As a veteran, navigating through the retirement process can be difficult enough, but there are those who seek to profit from your desire to make the best financial decisions for your future. Dishonest attorneys, financial planners, insurance agents, and even those claiming to be veterans’ advocates seek to scam you out of exorbitant fees for a product that doesn’t benefit you or your family.
Mail/Email/Phone Pitch: The scammers use a multitude of fear tactics and uncertainty to make the victim afraid that they won’t have enough retirement money for the future. The scammer convinces the veteran to purchase unnecessary products or transfer funds that “will enable” them to qualify for additional pension assistance or enhancement.
The scammer claims that the veteran might not currently qualify for Enhanced Pension with Aid and Attendance (A&A benefits), but by transferring the pension into a trust or annuity, they may meet the requirements for A&A benefits. The greater the investment, the greater the scammer’s payday.
Target: Veterans of any age, specifically retired and disabled vets in need of long term care.
Result: The scammers do not provide all the details on qualifying for Enhanced Pension with Aid and Attendance. These benefits supplement military pensions but are only available in limited circumstances. There are strict guidelines regarding qualification, not all of which are directly related to financial reasons. Transferring pension funds may result in the veteran losing eligibility for Medicaid services, the use of their money for a long time, or disqualifying them from receiving A & A benefits. Additionally, if disqualified, the veteran may be required to repay benefits already paid.
How to avoid this scam: Do not quickly approve changes to your pension. If you are interested in researching A&A benefits, you can do so yourself for free or at no cost from any party accredited through the U.S. Department of Veteran Affairs. Check to make sure those assisting you financially have a valid license in your current state, and remember no one accredited through the VA is allowed to charge you for their services.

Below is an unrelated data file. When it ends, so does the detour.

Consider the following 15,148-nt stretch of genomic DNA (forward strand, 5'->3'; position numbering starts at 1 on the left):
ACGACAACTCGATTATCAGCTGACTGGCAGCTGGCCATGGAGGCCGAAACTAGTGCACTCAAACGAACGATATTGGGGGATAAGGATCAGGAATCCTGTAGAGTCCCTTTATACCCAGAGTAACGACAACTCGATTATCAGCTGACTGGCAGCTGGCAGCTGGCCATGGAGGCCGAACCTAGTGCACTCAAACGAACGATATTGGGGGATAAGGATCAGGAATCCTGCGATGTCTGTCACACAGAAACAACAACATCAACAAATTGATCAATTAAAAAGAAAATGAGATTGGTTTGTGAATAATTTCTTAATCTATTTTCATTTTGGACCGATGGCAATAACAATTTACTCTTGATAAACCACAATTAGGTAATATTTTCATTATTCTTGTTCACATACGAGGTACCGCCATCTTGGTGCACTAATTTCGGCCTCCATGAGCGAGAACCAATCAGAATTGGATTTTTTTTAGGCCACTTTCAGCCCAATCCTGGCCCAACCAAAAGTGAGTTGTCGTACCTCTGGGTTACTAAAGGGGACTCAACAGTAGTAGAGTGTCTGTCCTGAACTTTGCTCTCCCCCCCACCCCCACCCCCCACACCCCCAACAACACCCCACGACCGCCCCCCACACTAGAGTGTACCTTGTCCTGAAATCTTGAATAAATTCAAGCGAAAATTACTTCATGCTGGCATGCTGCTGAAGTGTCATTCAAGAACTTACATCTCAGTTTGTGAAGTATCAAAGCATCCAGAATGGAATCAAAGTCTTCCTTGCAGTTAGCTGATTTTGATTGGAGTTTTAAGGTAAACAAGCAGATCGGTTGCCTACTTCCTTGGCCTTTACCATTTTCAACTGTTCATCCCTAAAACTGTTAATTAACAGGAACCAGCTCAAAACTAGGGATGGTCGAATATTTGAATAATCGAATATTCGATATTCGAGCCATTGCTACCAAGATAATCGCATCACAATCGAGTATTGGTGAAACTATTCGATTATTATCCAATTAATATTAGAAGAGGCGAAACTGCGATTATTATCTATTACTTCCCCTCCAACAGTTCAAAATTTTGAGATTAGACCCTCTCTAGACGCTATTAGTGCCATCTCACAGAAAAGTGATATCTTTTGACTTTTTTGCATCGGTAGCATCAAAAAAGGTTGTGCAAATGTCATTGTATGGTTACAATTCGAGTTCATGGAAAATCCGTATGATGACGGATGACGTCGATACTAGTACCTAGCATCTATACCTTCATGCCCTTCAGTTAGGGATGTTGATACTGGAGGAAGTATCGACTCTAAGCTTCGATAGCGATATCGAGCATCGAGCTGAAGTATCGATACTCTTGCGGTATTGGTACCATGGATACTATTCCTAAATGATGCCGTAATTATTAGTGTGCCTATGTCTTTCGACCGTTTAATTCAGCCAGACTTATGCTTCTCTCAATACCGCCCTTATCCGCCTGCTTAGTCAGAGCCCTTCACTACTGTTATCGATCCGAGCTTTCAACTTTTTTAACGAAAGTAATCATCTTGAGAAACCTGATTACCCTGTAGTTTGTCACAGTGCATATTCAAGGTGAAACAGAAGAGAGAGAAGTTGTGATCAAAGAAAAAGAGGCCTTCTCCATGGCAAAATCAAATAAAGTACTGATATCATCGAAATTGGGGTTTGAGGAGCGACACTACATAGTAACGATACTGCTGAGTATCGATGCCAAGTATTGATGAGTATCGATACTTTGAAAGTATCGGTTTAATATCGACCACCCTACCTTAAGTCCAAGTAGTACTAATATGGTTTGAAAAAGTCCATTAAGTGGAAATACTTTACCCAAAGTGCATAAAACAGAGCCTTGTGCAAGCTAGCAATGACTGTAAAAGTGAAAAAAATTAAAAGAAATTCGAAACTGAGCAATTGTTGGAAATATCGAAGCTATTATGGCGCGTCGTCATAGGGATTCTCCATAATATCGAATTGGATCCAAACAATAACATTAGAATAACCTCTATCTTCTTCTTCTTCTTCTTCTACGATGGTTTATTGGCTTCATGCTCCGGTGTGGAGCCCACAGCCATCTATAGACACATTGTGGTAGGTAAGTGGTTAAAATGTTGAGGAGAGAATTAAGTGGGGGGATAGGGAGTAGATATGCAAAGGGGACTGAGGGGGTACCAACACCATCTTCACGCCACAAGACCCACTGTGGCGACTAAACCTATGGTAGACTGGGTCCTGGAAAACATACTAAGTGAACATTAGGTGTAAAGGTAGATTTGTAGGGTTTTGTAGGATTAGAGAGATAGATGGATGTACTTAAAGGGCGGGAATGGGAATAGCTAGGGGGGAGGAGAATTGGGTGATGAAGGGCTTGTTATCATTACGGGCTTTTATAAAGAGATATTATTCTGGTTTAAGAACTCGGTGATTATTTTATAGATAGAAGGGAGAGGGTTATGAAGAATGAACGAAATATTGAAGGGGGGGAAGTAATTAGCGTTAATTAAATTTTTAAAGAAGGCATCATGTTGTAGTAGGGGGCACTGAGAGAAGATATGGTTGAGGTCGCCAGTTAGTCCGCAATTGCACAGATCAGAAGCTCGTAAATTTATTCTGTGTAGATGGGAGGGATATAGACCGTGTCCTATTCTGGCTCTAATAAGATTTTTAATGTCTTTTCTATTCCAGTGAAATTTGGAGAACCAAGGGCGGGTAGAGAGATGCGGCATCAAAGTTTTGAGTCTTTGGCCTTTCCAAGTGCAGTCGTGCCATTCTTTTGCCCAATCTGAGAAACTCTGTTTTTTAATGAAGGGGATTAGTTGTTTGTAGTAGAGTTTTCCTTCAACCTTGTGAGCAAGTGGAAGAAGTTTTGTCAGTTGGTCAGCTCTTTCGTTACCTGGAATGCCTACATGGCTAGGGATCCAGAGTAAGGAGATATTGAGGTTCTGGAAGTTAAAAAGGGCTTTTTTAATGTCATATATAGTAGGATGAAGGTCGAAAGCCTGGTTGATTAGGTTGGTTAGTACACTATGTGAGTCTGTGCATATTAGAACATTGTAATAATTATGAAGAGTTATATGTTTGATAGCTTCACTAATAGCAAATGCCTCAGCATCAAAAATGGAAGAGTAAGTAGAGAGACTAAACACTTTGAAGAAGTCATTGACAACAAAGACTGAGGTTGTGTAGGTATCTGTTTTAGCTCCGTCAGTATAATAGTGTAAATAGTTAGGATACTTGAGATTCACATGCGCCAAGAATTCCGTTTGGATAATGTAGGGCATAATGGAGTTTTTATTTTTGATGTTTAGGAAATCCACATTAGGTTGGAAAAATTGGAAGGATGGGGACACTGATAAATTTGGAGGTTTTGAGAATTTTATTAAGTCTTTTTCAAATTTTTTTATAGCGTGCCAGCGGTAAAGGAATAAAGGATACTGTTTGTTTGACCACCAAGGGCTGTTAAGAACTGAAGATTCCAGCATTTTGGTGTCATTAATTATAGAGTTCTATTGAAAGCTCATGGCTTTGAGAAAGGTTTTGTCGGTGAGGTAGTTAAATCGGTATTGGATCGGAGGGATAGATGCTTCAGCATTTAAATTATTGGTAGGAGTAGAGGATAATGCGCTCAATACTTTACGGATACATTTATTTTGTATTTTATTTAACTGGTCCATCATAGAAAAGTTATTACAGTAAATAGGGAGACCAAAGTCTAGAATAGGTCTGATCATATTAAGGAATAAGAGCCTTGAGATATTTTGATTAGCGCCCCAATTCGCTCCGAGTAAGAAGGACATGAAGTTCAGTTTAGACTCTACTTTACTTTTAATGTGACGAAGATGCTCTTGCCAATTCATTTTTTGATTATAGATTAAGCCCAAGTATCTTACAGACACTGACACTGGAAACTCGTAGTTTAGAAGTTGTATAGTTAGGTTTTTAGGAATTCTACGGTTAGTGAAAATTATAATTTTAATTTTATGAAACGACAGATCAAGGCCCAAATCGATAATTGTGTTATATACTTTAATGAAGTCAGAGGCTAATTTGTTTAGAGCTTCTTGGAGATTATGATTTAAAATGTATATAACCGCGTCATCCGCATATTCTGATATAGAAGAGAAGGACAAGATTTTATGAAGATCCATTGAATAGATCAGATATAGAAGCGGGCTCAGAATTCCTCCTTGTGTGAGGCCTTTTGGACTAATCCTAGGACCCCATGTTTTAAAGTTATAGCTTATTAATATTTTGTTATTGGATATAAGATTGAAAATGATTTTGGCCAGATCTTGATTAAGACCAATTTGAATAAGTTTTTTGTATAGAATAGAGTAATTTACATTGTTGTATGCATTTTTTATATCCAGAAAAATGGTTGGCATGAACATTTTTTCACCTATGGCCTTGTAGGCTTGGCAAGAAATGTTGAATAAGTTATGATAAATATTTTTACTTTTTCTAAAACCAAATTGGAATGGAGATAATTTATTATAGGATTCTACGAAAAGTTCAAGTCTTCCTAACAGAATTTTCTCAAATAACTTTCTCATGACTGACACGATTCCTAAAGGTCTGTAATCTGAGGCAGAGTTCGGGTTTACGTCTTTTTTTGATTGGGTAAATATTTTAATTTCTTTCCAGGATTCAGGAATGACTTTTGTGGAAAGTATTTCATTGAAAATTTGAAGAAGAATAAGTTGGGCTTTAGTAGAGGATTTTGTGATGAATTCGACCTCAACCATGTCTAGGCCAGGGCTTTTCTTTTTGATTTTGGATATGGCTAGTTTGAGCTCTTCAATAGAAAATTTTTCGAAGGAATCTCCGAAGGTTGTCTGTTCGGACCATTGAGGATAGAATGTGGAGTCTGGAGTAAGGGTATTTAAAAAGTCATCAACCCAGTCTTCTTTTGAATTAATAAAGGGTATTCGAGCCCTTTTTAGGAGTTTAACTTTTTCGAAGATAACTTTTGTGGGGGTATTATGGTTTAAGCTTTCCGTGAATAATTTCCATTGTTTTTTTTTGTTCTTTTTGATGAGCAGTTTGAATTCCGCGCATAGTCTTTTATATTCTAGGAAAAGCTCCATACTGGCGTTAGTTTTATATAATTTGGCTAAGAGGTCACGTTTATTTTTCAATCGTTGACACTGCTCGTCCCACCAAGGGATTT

For more information, visit the Federal Trade Commission’s website at http://www.consumer.ftc.gov/articles/0349-veterans-pensions.
While many love to receive gifts in the mail, we must be cautious of scammers who pose as mail couriers and attempt to obtain credit card information while “delivering” a package.
Mail Pitch: The scammer poses as a courier, arriving to deliver a box of flowers and alcohol. The courier insists that the resident needs to pay a small fee via credit card as proof of receiving the package and that the person is of legal drinking age.
Target: All consumers
Result: As the victim scans the credit card to pay the fee, the courier’s mobile credit card machine is retaining the card information. The scammer then uses the credit card account information to make fraudulent online purchases.
How to avoid this scam: Do not pay a fee for receiving a package by mail; postage, including fees, is usually paid upfront by the sender. If you are not expecting a package and do not recognize the sender, you may wish to do research on the company/person before accepting the package to ensure it is legitimate or decline to accept the package.
In tough financial circumstances like the possibility of losing a home, many people look for assistance paying their mortgage. Meanwhile, scammers hope to cash in on a person’s desperate situation.
Phone/ Mail Pitch: We can help you keep your house by working with your mortgage lender to change the terms of your loan and decrease your monthly payment by lowering the interest rate or principal loan amount.